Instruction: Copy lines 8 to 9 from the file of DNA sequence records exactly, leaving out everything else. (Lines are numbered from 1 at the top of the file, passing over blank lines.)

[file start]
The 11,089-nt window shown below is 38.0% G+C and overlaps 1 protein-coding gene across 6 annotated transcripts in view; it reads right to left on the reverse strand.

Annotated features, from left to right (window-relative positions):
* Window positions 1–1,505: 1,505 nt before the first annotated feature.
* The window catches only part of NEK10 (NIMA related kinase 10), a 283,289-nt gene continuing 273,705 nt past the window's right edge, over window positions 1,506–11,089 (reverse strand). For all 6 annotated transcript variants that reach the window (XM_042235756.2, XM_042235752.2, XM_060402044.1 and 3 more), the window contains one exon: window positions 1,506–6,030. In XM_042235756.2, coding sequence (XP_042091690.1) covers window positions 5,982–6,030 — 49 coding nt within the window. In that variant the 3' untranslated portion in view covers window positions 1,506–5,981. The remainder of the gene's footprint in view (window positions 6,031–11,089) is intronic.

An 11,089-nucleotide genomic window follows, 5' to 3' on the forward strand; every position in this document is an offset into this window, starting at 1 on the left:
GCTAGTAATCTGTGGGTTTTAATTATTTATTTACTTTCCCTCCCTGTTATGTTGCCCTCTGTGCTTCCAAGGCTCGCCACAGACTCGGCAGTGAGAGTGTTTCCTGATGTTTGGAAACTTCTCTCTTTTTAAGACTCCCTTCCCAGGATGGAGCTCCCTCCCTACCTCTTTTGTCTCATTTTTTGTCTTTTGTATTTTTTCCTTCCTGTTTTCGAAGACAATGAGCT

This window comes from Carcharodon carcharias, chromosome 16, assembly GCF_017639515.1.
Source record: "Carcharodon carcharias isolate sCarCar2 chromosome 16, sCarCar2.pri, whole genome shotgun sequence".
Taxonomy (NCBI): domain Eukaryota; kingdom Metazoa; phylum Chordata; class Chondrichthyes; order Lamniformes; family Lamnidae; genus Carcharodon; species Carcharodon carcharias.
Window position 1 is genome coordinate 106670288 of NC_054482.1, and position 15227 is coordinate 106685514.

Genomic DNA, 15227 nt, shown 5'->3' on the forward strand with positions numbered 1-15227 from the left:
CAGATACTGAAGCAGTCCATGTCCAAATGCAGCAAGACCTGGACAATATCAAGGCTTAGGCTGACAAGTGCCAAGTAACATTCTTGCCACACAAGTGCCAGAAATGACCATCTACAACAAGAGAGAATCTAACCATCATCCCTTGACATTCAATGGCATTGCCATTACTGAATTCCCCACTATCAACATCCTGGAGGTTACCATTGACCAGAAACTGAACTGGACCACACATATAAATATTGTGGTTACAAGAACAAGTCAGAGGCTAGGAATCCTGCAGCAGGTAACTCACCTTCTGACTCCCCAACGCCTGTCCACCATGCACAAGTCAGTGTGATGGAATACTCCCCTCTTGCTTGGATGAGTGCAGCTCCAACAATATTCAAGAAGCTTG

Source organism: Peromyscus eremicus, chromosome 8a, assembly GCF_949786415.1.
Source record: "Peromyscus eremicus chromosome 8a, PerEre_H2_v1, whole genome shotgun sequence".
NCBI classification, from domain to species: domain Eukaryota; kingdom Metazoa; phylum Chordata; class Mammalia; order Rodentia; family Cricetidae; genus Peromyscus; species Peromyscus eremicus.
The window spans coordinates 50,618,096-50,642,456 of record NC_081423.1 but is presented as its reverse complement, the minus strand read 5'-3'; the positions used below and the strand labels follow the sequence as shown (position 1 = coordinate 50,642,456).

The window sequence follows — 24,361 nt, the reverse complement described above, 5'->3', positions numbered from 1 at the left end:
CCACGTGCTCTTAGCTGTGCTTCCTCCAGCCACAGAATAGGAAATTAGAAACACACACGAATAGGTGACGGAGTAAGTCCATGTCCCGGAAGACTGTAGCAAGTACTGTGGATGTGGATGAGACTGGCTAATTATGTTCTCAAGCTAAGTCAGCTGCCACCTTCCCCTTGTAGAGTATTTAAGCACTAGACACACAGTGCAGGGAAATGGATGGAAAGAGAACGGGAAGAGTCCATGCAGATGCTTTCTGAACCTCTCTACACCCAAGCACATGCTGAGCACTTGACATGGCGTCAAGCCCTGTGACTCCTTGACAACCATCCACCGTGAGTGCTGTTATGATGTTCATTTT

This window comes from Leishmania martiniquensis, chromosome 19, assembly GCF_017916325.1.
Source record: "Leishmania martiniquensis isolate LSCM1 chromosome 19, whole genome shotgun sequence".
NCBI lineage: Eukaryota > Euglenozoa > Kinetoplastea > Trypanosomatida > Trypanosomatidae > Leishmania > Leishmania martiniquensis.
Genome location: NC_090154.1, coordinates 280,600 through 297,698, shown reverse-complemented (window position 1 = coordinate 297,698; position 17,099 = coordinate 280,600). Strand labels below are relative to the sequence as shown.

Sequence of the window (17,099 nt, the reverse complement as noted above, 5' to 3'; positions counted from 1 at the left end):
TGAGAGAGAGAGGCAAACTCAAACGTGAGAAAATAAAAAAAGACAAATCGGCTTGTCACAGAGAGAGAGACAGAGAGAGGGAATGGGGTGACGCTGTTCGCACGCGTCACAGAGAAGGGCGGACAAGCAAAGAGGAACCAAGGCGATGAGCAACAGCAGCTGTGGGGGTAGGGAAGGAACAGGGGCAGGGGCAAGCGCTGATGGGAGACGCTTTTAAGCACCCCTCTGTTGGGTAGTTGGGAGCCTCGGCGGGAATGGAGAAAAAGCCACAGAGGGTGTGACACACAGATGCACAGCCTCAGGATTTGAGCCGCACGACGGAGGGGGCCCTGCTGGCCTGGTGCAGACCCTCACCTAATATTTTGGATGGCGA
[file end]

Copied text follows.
Source record: "Carcharodon carcharias isolate sCarCar2 chromosome 16, sCarCar2.pri, whole genome shotgun sequence".
Taxonomy (NCBI): domain Eukaryota; kingdom Metazoa; phylum Chordata; class Chondrichthyes; order Lamniformes; family Lamnidae; genus Carcharodon; species Carcharodon carcharias.